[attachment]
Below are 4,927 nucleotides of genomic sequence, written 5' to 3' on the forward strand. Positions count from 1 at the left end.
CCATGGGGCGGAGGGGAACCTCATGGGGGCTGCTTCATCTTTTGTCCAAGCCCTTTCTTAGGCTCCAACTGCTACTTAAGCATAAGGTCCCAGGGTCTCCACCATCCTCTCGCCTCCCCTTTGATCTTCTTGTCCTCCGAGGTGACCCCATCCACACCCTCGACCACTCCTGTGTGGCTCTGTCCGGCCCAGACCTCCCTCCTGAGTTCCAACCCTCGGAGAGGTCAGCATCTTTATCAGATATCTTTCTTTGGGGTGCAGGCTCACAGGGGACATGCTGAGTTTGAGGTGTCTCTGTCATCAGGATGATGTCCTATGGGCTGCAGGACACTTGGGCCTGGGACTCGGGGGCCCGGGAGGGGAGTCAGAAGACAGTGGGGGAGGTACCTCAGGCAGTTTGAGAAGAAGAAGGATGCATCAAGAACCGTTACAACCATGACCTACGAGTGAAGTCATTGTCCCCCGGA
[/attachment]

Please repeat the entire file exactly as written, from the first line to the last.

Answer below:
Below are 4,927 nucleotides of genomic sequence, written 5' to 3' on the forward strand. Positions count from 1 at the left end.
CCATGGGGCGGAGGGGAACCTCATGGGGGCTGCTTCATCTTTTGTCCAAGCCCTTTCTTAGGCTCCAACTGCTACTTAAGCATAAGGTCCCAGGGTCTCCACCATCCTCTCGCCTCCCCTTTGATCTTCTTGTCCTCCGAGGTGACCCCATCCACACCCTCGACCACTCCTGTGTGGCTCTGTCCGGCCCAGACCTCCCTCCTGAGTTCCAACCCTCGGAGAGGTCAGCATCTTTATCAGATATCTTTCTTTGGGGTGCAGGCTCACAGGGGACATGCTGAGTTTGAGGTGTCTCTGTCATCAGGATGATGTCCTATGGGCTGCAGGACACTTGGGCCTGGGACTCGGGGGCCCGGGAGGGGAGTCAGAAGACAGTGGGGGAGGTACCTCAGGCAGTTTGAGAAGAAGAAGGATGCATCAAGAACCGTTACAACCATGACCTACGAGTGAAGTCATTGTCCCCCGGA